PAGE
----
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The market's not buying the Fed's 'leap of faith'

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Pay no attention to those tumbling energy prices, the Fed seems to be telling the market, all will be back to normal soon.

That was the overriding message that came through from a summary of the December Federal Open Market Committee meeting, where central bank officials approved the first increase of its key funds rate in more than nine years.

In discussions leading up to the decision, Fed officials repeatedly indicated that the energy decline, which has seen U.S. crude prices tumble more than 30 percent over the past year and 63 percent from the late June 2014 highs, ultimately would abate and get inflation back on a normal trajectory.

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Consequently, officials decided that the prospects for inflation normalizing toward a 2 percent growth rate coupled with the labor market tightening was reason for the Fed to get ahead of the curve and start hiking rates.

The trouble is, the market's not buying what the Fed's trying to sell.

Jay Directo | AFP | Getty Images

"I can safely say the bond market hasn't been buying it for the last couple of years," said Kathy Jones, chief fixed income strategist at Charles Schwab. "It doesn't look like it's buying the story right now."

Participants currently are pricing in half the four rate hikes FOMC members figure for 2016, despite assurances Wednesday from Fed Vice Chair Stanley Fischer, in a CNBC interview, that the committee remains on course for aggressive monetary actions in the year ahead.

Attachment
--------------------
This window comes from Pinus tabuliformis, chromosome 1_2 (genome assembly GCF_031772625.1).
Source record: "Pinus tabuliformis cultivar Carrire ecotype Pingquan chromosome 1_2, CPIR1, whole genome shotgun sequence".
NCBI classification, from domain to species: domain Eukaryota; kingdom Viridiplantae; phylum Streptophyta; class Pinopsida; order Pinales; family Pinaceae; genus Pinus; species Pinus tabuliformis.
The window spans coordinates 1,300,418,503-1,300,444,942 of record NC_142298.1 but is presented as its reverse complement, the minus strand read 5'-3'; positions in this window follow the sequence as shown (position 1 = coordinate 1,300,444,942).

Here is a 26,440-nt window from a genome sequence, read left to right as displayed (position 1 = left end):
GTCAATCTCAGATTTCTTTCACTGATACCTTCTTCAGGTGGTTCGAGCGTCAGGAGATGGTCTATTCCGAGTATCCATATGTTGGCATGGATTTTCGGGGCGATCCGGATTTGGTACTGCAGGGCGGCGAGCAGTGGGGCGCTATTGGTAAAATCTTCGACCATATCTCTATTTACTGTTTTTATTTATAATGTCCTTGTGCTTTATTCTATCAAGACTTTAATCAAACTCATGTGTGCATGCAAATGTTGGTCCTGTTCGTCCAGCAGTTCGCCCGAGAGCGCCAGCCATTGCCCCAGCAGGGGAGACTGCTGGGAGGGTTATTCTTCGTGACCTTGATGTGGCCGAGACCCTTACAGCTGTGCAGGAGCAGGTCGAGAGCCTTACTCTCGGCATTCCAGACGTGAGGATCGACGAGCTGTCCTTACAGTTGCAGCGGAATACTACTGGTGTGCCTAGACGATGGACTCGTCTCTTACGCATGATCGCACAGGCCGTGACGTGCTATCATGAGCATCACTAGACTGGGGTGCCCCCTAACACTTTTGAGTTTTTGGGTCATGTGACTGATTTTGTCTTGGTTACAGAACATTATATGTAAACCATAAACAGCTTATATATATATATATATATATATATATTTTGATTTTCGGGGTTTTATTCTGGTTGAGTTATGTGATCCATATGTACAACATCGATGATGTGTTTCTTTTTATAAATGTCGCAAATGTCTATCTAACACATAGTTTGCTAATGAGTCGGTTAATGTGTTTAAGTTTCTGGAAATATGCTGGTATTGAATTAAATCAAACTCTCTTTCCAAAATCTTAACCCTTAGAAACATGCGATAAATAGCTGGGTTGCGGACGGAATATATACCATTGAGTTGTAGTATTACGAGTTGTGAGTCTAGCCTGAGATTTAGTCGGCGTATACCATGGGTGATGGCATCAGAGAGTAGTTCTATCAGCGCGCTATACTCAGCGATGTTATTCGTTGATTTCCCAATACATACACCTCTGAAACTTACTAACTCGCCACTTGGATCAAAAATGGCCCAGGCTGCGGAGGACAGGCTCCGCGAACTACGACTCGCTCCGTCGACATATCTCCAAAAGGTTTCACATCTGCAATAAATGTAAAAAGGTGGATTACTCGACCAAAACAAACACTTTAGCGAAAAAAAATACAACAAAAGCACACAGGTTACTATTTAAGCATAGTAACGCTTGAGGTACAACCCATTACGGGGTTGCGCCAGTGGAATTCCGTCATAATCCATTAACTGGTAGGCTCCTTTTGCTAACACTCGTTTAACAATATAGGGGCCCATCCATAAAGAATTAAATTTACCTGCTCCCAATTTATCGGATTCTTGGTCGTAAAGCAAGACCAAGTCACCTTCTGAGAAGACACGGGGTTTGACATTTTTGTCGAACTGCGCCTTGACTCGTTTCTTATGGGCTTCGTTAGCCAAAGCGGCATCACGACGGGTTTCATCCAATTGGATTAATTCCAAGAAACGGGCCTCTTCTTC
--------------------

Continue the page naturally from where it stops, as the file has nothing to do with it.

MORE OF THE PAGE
In the bond market, meanwhile, yields have been rising steadily over the past three months, but remain far from projecting substantial inflation pressure ahead.

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"I'm disappointed because I'm not seeing the answers to the questions I have," Jones said. "Why do they think falling inflation is transitory? I'm not sure that question has been answered."

The disparity between the Fed's words and the market's interpretation sets up a challenging environment in 2016, where investors again are left to parse through FOMC language without a clear road map for policy.

Reaction was evident in the Fed futures market, where the possibility for a March rate hike dipped to 51 percent after the FOMC minutes were released at 2 p.m. EST Wednesday. Futures earlier in the day had indicated a 55 percent chance of an increase.

The disparity well could be nestled in the Fed's denial that the decline in oil is more rooted in supply and demand fundamentals plus a stronger dollar. Officials instead believe energy is experiencing factors that are going to "dissipate," a word used five times in the minutes. Oil settled at $33.97 a barrel Wednesday, notching a seven-year low for West Texas Intermediate.

"We've been in a low inflation world for how long now? Many, many years," Jones said. "The assumption that this is transitory is kind of a leap of faith. Even if we get higher wages, it's not clear to me that we get higher inflation."

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"They seem to have this optimism that the models they're using, particularly the labor market models, will result in a tight labor market, that if wages rise, demand will rise enough to push prices higher," she added. "It's what we've all been waiting to see. I can't say there's anything in [the minutes] that makes me any more of a believer today then before I read this."

Some FOMC members were cautious enough about inflation prospects that it made the rate hike verdict "a close call," according to the minutes.

The decision, however, was unanimous, with "uncertainty about inflation dynamics" leading officials to emphasize "the need to monitor the progress of inflation closely."